The recently passed state legislation rerouting trail project funds to road construction is a sorry example of Alaska's leaders marching boldly toward the past. While other states celebrate the tremendous economic and practical transportation benefits of bicycle trails, Alaska is impudently road building its way back to the 19th century. How incredibly myopic.
The benefits of an extensive urban bicycle system are simply undeniable. For example, data from the Centers for Disease Control shows obesity from decreased physical activity is a huge and costly epidemic in America. The CDC has concluded that "greater access to trails can directly impact our nation's obesity epidemic by improving access to places for physical activity." Reducing trail construction will cost us far more in future health care bills.
Trails have short-term financial benefits. Numerous cities have revitalized small shopping centers and housing districts through trail connections between schools, homes and work sites. Tourists seek out cities that encourage bicycling as a means of visiting local attractions. Imagine the increased business potential of offering cruise ship visitors a cycle tour of Juneau on wooded trails. How delightful and enticing it could be as an added attraction. Too bad our Legislature has no such imagination.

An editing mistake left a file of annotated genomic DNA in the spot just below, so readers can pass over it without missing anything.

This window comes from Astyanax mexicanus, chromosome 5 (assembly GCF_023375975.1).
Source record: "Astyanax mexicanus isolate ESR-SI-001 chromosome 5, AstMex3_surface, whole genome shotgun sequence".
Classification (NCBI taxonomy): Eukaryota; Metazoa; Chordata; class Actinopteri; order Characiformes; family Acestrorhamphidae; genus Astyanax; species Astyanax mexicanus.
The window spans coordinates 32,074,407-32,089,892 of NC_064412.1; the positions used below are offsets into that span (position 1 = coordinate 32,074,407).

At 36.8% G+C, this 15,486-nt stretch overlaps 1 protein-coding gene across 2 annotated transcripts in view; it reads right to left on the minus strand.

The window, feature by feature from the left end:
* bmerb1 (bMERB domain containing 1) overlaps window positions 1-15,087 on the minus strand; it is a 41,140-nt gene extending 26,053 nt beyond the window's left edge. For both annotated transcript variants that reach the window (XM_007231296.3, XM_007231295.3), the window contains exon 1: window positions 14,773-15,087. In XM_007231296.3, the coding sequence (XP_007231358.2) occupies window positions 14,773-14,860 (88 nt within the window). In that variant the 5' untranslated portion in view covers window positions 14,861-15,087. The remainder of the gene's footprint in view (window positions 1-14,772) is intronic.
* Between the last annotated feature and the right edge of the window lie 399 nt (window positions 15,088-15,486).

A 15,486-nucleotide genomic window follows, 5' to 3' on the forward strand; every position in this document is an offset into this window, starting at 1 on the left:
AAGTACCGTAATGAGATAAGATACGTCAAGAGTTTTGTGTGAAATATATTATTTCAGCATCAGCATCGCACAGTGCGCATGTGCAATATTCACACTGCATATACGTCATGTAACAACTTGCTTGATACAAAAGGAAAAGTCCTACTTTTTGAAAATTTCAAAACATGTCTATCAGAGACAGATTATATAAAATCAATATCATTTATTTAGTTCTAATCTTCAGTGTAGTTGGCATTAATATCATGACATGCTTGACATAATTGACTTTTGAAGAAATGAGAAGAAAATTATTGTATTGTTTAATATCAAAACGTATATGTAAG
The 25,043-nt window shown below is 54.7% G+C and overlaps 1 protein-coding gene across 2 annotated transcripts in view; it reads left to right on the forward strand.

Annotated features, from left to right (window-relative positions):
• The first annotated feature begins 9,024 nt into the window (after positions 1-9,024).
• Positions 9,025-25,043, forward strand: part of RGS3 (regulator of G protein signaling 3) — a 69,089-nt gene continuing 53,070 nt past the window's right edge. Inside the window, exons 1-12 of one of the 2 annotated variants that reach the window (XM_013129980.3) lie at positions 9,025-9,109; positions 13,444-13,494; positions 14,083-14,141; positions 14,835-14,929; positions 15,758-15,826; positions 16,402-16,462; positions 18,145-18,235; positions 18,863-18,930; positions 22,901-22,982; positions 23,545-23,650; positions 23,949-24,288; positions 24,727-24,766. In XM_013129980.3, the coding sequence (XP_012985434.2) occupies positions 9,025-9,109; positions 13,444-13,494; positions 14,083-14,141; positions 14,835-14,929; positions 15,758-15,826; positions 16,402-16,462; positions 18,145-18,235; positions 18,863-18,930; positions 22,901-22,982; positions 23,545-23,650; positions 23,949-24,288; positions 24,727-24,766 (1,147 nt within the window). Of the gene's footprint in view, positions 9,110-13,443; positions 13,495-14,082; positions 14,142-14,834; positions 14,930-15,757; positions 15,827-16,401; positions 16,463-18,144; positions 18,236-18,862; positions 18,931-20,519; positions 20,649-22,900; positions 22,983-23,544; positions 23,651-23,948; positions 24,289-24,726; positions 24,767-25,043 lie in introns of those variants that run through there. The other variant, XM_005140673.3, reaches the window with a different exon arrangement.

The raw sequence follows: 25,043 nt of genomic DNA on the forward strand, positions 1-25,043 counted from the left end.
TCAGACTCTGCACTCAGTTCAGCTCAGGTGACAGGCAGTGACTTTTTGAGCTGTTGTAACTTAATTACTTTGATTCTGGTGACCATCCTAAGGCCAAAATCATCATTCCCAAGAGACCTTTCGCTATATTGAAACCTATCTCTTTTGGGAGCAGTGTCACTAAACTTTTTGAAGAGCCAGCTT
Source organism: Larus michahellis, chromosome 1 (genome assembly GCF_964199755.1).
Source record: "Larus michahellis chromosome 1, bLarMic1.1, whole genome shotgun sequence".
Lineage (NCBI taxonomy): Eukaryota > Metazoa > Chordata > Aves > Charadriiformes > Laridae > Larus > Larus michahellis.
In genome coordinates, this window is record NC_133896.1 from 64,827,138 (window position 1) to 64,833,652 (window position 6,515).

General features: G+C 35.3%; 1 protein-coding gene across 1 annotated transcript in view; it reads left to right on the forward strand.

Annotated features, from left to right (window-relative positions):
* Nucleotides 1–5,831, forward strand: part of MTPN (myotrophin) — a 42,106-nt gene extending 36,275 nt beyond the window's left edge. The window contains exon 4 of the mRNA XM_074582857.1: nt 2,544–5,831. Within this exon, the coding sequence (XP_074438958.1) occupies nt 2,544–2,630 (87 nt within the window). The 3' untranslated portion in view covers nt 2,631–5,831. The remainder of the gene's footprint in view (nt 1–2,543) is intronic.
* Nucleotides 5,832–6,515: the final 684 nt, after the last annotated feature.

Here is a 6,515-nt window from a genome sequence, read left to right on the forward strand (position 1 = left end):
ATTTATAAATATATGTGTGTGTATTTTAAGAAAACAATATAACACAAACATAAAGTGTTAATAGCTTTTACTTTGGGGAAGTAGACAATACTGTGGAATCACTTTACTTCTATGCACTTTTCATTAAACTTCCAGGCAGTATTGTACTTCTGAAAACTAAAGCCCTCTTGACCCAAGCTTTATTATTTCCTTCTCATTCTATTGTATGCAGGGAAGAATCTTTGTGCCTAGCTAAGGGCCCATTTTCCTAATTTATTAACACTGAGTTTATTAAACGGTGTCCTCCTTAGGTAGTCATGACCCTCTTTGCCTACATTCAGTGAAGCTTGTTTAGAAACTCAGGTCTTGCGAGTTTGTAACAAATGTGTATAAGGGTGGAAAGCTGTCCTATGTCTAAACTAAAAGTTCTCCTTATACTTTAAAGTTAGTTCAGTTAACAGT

Linking traffic congestion with a lack of roads is outdated thinking.
Offering the public multiple transportation options does reduce congestion. Pedestrian and cycling trails separated from the road way are safe, fast and clean to ride even in rainy weather. It is the spray from automobiles and the limited visibility near roadways that makes bicycling dangerous and unappealing in wet weather. Routing trails around, over or under intersections so that cyclists avoid stopping for traffic lights makes cycling and walking a faster and far more pleasant commute.
Juneau has the foundation of an outstanding cycling and pedestrian trail system. In conjunction with the award-winning city transit program, an expanded trail network would be a crown jewel for the city. What a tremendous gift that would be to Juneau's 21st-century inhabitants.
Gov. Murkowski could bestow a true and lasting legacy upon Juneau and other communities of Alaska by refusing to sign Senate Bill 71 and by promising to keep the maximum allowable federal funding available for trails and roadside parks.
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